*Abstract: *Fair division is the problem of allocating a set of items among agents in a fair and efficient manner. This age-old problem, mentioned even in the Bible, arises naturally in a wide range of real-life settings, for example, school seat assignments, partnership dissolution, sharing of satellites, and dividing costs for climate resilience. Division based on competitive equilibrium (CE) has emerged as one of the best mechanisms for this problem. The existence and computability of CE have been extensively studied when all items are disposable goods, while the problem is less explored when some of them are non-disposable chores (bads). In this talk, I will discuss recent algorithmic advances on the computation of CE when each item may be a good, a chore, or both (mixed).

I will first consider the case of additive valuations, where when all items are goods, the CE set is well-known to be captured by convex programming formulations and thereby forms a convex set. In sharp contrast, with chores, the CE set may be nonconvex and disconnected. I will discuss how to handle this non-convexity through a new exterior-point method to find an approximate CE in polynomial time (FPTAS). This method seems general enough to work with any mathematical formulation that optimizes a coordinate-wise monotone function over linear constraints. Finally, I will discuss recent developments on the exchange setting (barter system) on existence and computational complexity.

Based on joint works with Shant Boodaghians, Bhaskar Ray Chaudhury, Jugal Garg, and Peter McGlaughlin.

**Yiannis Giannakopoulos: On the Complexity of Equilibrium Computation in First-Price Auctions**

*Abstract: *We consider the problem of computing a (pure) Bayes-Nash equilibrium in the first-price auction with continuous value distributions and discrete bidding space. We prove that when bidders have independent subjective prior beliefs about the value distributions of the other bidders, computing an ε-equilibrium of the auction is PPAD-complete, and computing an exact equilibrium is FIXP-complete.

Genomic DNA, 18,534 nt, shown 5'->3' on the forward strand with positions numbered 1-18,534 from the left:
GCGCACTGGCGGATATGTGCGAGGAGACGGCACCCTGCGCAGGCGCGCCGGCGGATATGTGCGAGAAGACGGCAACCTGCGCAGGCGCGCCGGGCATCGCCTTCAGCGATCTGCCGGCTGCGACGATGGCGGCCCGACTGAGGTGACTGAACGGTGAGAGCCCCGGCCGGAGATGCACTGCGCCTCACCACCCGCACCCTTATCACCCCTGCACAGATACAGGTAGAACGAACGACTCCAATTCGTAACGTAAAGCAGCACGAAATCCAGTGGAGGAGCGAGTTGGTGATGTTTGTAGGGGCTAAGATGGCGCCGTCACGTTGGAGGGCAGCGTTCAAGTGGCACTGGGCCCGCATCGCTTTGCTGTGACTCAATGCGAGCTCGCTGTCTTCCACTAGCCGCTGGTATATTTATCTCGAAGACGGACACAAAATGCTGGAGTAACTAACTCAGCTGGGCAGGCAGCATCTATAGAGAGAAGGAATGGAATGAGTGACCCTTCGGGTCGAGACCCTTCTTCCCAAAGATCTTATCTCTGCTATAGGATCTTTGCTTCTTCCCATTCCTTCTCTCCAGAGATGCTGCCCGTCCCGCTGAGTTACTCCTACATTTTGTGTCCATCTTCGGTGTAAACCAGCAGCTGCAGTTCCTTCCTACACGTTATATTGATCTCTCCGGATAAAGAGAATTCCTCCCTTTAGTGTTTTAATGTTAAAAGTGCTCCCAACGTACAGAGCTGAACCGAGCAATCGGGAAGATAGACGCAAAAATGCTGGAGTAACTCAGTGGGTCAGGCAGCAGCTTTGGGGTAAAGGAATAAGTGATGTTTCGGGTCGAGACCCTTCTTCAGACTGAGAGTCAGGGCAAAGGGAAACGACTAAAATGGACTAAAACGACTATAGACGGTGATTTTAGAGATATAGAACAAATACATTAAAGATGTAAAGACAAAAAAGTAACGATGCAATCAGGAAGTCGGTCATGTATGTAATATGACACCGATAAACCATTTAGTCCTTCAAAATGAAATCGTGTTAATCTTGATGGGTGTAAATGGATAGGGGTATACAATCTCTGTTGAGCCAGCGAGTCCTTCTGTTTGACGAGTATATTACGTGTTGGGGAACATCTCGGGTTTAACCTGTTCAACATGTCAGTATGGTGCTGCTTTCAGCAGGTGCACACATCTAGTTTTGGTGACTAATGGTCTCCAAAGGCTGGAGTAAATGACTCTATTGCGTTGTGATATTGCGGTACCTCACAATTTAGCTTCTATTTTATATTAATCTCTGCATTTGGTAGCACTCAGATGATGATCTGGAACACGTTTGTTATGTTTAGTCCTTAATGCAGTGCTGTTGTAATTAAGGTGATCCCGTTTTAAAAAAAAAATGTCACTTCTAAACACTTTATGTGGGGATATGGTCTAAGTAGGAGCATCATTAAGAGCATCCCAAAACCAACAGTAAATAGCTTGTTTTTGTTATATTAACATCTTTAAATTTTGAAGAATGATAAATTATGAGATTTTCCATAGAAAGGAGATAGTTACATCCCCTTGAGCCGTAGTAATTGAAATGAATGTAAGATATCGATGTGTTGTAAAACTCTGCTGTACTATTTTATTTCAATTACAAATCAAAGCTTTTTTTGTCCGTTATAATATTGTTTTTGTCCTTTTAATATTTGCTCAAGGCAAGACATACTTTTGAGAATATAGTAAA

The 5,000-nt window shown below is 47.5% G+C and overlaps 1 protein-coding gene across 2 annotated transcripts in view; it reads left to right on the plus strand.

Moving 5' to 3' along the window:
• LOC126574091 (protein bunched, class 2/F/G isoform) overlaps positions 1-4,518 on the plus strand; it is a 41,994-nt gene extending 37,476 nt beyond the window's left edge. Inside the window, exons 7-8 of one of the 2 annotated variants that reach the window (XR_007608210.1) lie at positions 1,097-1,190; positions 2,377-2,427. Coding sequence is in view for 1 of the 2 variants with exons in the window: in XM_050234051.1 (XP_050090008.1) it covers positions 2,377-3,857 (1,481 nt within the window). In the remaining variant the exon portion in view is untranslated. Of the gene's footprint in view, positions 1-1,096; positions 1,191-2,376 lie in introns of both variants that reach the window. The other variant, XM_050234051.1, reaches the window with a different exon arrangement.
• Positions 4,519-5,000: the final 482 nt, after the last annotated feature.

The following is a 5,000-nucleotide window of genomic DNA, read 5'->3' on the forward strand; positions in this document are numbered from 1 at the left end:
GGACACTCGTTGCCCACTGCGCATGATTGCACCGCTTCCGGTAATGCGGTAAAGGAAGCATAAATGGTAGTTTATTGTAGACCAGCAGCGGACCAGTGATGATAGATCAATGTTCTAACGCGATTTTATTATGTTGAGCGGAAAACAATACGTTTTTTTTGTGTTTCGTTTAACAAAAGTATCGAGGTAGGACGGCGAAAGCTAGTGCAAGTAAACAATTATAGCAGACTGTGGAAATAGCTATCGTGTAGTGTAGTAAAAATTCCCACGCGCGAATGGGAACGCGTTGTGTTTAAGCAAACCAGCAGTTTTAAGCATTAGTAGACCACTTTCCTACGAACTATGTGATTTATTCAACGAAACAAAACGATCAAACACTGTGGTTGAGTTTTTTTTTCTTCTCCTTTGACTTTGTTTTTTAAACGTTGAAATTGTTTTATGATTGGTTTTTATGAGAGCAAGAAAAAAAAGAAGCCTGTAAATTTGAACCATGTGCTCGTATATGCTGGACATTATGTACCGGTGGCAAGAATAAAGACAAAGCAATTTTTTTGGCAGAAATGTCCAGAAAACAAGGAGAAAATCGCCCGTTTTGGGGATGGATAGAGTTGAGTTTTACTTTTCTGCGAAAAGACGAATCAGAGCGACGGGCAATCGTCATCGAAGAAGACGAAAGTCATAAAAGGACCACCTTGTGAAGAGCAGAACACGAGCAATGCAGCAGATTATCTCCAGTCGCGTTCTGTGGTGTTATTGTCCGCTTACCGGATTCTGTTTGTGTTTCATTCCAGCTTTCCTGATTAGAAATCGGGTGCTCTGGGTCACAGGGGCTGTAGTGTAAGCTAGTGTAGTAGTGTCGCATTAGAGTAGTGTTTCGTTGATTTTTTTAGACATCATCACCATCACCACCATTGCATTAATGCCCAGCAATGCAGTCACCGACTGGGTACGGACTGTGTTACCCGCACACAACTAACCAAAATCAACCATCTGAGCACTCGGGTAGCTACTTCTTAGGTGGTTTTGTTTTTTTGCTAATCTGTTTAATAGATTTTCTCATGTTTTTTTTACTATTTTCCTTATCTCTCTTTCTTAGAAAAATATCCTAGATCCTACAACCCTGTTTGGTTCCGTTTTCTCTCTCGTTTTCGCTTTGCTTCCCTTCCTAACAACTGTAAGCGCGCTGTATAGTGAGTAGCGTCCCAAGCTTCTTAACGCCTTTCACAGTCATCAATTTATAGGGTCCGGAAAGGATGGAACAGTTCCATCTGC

Based on joint work with Aris Filos-Ratsikas, Alexandros Hollender, Philip Lazos, and Diogo Poças.

**Themistoklis Melissourgos: Constant Inapproximability for PPA**

*Abstract: *In the ε-Consensus-Halving problem, we are given n probability measures v1,…,vn on the interval R=[0,1], and the goal is to partition R into two parts R+ and R− using at most n cuts, so that |vi(R+)−vi(R−)| ≤ ε for all i. This fundamental fair division problem was the first natural problem shown to be complete for the class PPA, and all subsequent PPA-completeness results for other natural problems have been obtained by reducing from it.

We show that ε-Consensus-Halving is PPA-complete even when the parameter ε is a constant. In fact, we prove that this holds for any constant ε < 1/5. As a result, we obtain constant inapproximability results for all known natural PPA-complete problems, including Necklace-Splitting, the Discrete-Ham-Sandwich problem, two variants of the pizza sharing problem, and for finding fair independent sets in cycles and paths.

Joint work with John Fearnley, Argyrios Deligkas, and Alexandros Hollender.

**Aviad Rubinstein: Settling the complexity of Nash equilibrium in congestion games**

*Abstract: *We consider (i) the problem of finding a (possibly mixed) Nash equilibrium in congestion games, and (ii) the problem of finding an (exponential precision) fixed point of the gradient descent dynamics of a smooth function f: [0,1]^n→R. We prove that these problems are equivalent. Our result holds for various explicit descriptions of f, ranging from (almost general) arithmetic circuits, to degree-5 polynomials. By a very recent result of [Fearnley, Goldberg, Hollender, Savani '20] this implies that these problems are PPAD∩PLS-complete. As a corollary, we also obtain the following equivalence of complexity classes: CCLS = PPAD∩PLS.

Based on joint work with Yakov Babichenko.

**Speakers**

**Simina Brânzei****, Purdue****Costis Daskalakis****, MIT****Yiannis Giannakopoulos****, FAU Erlangen-Nürnberg****Paul Goldberg****, Oxford****Kristoffer Arnsfelt Hansen****, Aarhus****Chetan Kamath****, Tel Aviv****Gilbert Maystre****, EPFL****Ruta Mehta****, Illinois****Themistoklis Melissourgos****, Essex****Frédéric Meunier****, ENPC****Aviad Rubinstein****, Stanford**

**Workshop Organizers**

Argyrios Deligkas *Royal Holloway University of London*

Aris Filos-Ratsikas *University of Liverpool*

Alexandros Hollender *University of Oxford*

Manolis Zampetakis *UC Berkeley*